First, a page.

Hooray! They are finally building the bike lane on Prospect Park West. I’m not sure why something that will make streets safer, and reduce pollution is controversial, but apparently the Brooklyn Paper and Marty Markowitz are doing their best to make it appear controversial.
The dedicated bike lane will take away one lane of traffic from Prospect Park West. This will slow down speeding traffic and give bike riders a safe place to ride on a major road.
The opponents have a few misguided arguments:
“It will slow down traffic!”
They are correct, taking out a lane will slow down traffic, but that’s the point! Traffic needs to slow down. PPW is like a drag race! Try taking a dawdling 2 year old across PPW, hoping you’ll make it across in time before the cars speeding from the Grand Army Plaza starting line make it to your light.
“There’s already a bike lane in the park!”
There is a meandering road in the park (filled cars at rush hour.) It is great for a nice scenic ride, but terrible for commuting.
“We will lose parking spaces!”
True, a few parking spots will be taken by the bike path entrance ramps, but the coincidental elimination of the B69 bus will make up most of those lost spots.
When I wrote Marty Markowitz about this issue, and his resistance to the PPW bike lane, he did respond promptly, but he really doesn’t get it. Here is what he said:
“Like our DOT Commissioner, whose professionalism I respect, I too support cycling in this city and have not only supported bike lanes like the ones on 9th Street in Park Slope and Kent Avenue in Williamsburg, but have also been a major proponent of the Brooklyn Waterfront Greenway, a 14-mile on-and-off street bike lane that connects Greenpoint to Sunset Park. Without my office’s support and advocacy the Greenway would not be happening. What I am opposed to is bike lanes on Prospect Park West, which will both take away needed parking for residents and park-goers and interrupt access of pedestrians to the park during peak usage in summer and on weekends. There are better options to explore that would meet everyone’s needs—such as adding traffic lights to calm traffic, and adding another bike lane to the park itself. By the way, as borough president I advocate for bikers, and also for those who do not live near public transportation, those who cannot bike for various reasons, and yes, those families and residents who chose to own a car in this borough.”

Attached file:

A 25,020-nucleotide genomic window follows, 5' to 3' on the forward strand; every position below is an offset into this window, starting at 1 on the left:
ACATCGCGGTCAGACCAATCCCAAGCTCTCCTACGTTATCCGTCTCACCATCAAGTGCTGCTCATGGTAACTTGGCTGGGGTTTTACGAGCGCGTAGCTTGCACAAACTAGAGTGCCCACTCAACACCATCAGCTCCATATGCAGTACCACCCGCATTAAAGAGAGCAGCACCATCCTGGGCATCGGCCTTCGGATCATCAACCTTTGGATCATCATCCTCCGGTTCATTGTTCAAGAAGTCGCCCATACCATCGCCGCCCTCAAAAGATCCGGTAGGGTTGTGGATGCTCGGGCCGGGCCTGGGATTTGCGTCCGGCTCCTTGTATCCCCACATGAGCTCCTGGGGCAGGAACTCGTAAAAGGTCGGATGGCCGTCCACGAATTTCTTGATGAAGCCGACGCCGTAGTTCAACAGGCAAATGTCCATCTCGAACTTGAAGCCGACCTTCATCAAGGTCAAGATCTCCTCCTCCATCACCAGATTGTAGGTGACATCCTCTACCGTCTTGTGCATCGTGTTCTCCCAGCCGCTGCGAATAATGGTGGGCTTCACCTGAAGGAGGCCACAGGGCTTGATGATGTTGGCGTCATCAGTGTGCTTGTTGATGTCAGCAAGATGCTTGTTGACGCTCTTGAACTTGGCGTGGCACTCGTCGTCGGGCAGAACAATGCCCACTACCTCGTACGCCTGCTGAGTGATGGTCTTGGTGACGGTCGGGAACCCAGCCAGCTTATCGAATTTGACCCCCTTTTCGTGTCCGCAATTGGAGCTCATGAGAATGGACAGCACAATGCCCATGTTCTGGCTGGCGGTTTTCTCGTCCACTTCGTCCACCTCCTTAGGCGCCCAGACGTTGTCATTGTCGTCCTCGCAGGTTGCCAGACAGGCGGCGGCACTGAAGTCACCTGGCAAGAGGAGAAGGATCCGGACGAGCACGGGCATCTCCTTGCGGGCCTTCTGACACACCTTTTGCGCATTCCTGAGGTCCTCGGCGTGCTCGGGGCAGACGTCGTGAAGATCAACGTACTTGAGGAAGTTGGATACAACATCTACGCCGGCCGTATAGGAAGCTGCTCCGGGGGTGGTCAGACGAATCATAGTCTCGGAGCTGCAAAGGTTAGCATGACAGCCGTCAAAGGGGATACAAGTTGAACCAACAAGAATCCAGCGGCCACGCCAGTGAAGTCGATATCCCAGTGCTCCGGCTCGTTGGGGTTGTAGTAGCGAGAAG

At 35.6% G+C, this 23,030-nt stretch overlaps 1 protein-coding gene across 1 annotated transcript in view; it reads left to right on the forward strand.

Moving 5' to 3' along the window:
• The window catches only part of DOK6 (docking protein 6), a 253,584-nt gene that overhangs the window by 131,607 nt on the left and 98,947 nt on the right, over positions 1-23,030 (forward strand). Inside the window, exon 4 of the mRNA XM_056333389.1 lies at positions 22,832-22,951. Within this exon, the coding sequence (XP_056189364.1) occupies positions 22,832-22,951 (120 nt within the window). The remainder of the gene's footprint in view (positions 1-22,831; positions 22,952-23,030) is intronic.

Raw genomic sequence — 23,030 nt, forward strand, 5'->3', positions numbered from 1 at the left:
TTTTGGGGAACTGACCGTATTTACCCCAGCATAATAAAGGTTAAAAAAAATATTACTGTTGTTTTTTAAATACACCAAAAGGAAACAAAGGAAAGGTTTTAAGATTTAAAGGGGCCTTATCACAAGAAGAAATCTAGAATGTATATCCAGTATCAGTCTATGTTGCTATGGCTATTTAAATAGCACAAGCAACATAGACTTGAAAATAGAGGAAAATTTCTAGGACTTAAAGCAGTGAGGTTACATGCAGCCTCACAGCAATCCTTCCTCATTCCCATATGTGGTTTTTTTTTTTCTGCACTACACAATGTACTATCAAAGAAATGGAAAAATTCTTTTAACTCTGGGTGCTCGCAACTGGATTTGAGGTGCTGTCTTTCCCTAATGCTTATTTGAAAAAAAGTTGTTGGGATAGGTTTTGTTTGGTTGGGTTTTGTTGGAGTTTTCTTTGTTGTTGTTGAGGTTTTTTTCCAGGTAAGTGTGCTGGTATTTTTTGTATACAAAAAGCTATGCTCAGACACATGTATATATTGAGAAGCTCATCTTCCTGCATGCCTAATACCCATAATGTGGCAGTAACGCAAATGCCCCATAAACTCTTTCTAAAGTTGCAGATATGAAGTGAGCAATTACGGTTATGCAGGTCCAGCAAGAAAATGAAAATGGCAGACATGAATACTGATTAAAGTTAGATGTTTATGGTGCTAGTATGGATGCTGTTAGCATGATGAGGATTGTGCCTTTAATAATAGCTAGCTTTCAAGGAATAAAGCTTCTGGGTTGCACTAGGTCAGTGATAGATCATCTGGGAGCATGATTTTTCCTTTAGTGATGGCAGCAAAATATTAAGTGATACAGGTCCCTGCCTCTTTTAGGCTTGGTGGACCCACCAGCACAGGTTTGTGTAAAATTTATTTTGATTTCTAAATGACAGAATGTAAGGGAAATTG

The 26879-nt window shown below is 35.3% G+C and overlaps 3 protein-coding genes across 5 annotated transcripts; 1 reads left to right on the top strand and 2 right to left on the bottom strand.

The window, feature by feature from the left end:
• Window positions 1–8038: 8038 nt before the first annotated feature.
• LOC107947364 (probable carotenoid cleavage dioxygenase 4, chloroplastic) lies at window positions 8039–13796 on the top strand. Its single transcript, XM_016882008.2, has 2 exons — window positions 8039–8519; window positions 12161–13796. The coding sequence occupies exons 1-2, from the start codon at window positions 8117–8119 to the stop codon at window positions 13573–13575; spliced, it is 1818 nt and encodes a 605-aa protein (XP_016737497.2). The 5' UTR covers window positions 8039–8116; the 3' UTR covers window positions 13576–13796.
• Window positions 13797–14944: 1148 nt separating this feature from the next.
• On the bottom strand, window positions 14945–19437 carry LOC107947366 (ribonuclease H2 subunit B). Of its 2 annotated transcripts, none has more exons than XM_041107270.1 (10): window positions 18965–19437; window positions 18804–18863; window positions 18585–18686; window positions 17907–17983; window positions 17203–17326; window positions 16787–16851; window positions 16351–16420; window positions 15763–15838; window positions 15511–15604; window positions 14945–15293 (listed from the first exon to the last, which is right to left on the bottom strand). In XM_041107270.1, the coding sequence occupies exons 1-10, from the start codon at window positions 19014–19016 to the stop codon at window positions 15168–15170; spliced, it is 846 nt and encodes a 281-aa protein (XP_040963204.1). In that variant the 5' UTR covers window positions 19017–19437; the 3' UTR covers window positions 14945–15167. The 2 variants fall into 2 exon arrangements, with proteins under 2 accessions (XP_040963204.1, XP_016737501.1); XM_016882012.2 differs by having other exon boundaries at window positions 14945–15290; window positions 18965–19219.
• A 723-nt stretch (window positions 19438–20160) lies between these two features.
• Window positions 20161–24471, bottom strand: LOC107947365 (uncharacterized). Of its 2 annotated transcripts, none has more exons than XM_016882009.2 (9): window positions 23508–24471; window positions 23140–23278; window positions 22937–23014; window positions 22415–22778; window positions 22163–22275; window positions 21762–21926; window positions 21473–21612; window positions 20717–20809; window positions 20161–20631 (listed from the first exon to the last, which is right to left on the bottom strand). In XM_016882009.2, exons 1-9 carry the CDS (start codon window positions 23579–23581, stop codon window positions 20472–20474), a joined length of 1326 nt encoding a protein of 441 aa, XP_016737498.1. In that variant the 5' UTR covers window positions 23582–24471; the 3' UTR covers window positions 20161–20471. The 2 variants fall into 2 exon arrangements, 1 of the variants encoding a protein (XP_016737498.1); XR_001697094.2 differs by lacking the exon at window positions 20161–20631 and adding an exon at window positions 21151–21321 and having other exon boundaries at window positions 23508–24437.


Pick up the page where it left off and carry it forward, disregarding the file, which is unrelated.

Like a true politician, Marty practically breaks his arm patting himself on the back regarding Brooklyn Waterfront Greenway. (And I’m not even going to mention how crazy it sounds when tries to make car owners seem like an oppressed minority?!?) Although the real disconnect is that Marty and other opponents think the bike lanes are for recreational cyclists. But the new push for bike lanes like the one on PPW is that they are not being made for cyclists on their weekend tool around the park. They are creating an environment for bicycle commuting and transportation. These bike lanes are trying to get New Yorkers to use alternatives to cars to get around, like they seem to ba able to do it in the rest of the world.
Take a look at the rush hour commute in Utrecht Holland-